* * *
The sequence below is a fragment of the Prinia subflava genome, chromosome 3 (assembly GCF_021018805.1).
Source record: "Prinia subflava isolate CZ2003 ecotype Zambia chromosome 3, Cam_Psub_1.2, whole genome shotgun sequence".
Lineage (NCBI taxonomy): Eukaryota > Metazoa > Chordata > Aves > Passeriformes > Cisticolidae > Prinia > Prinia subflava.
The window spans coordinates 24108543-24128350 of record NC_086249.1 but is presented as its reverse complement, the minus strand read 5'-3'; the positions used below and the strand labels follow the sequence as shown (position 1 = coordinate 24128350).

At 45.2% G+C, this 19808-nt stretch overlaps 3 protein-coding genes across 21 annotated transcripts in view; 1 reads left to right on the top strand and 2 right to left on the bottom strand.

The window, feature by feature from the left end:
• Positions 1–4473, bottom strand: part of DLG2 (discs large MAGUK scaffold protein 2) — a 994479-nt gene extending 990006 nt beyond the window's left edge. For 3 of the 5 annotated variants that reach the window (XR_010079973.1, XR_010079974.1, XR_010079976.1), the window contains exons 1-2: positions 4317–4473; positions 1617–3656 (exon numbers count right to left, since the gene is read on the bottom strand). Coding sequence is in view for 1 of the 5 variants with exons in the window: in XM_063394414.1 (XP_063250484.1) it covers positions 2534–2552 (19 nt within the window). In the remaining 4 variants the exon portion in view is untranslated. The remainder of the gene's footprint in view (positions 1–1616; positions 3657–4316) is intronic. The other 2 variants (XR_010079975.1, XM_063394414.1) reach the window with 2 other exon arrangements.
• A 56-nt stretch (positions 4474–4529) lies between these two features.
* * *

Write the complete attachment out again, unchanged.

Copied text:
The sequence below is a fragment of the Prinia subflava genome, chromosome 3 (assembly GCF_021018805.1).
Source record: "Prinia subflava isolate CZ2003 ecotype Zambia chromosome 3, Cam_Psub_1.2, whole genome shotgun sequence".
Lineage (NCBI taxonomy): Eukaryota > Metazoa > Chordata > Aves > Passeriformes > Cisticolidae > Prinia > Prinia subflava.
The window spans coordinates 24108543-24128350 of record NC_086249.1 but is presented as its reverse complement, the minus strand read 5'-3'; the positions used below and the strand labels follow the sequence as shown (position 1 = coordinate 24128350).

At 45.2% G+C, this 19808-nt stretch overlaps 3 protein-coding genes across 21 annotated transcripts in view; 1 reads left to right on the top strand and 2 right to left on the bottom strand.

The window, feature by feature from the left end:
• Positions 1–4473, bottom strand: part of DLG2 (discs large MAGUK scaffold protein 2) — a 994479-nt gene extending 990006 nt beyond the window's left edge. For 3 of the 5 annotated variants that reach the window (XR_010079973.1, XR_010079974.1, XR_010079976.1), the window contains exons 1-2: positions 4317–4473; positions 1617–3656 (exon numbers count right to left, since the gene is read on the bottom strand). Coding sequence is in view for 1 of the 5 variants with exons in the window: in XM_063394414.1 (XP_063250484.1) it covers positions 2534–2552 (19 nt within the window). In the remaining 4 variants the exon portion in view is untranslated. The remainder of the gene's footprint in view (positions 1–1616; positions 3657–4316) is intronic. The other 2 variants (XR_010079975.1, XM_063394414.1) reach the window with 2 other exon arrangements.
• A 56-nt stretch (positions 4474–4529) lies between these two features.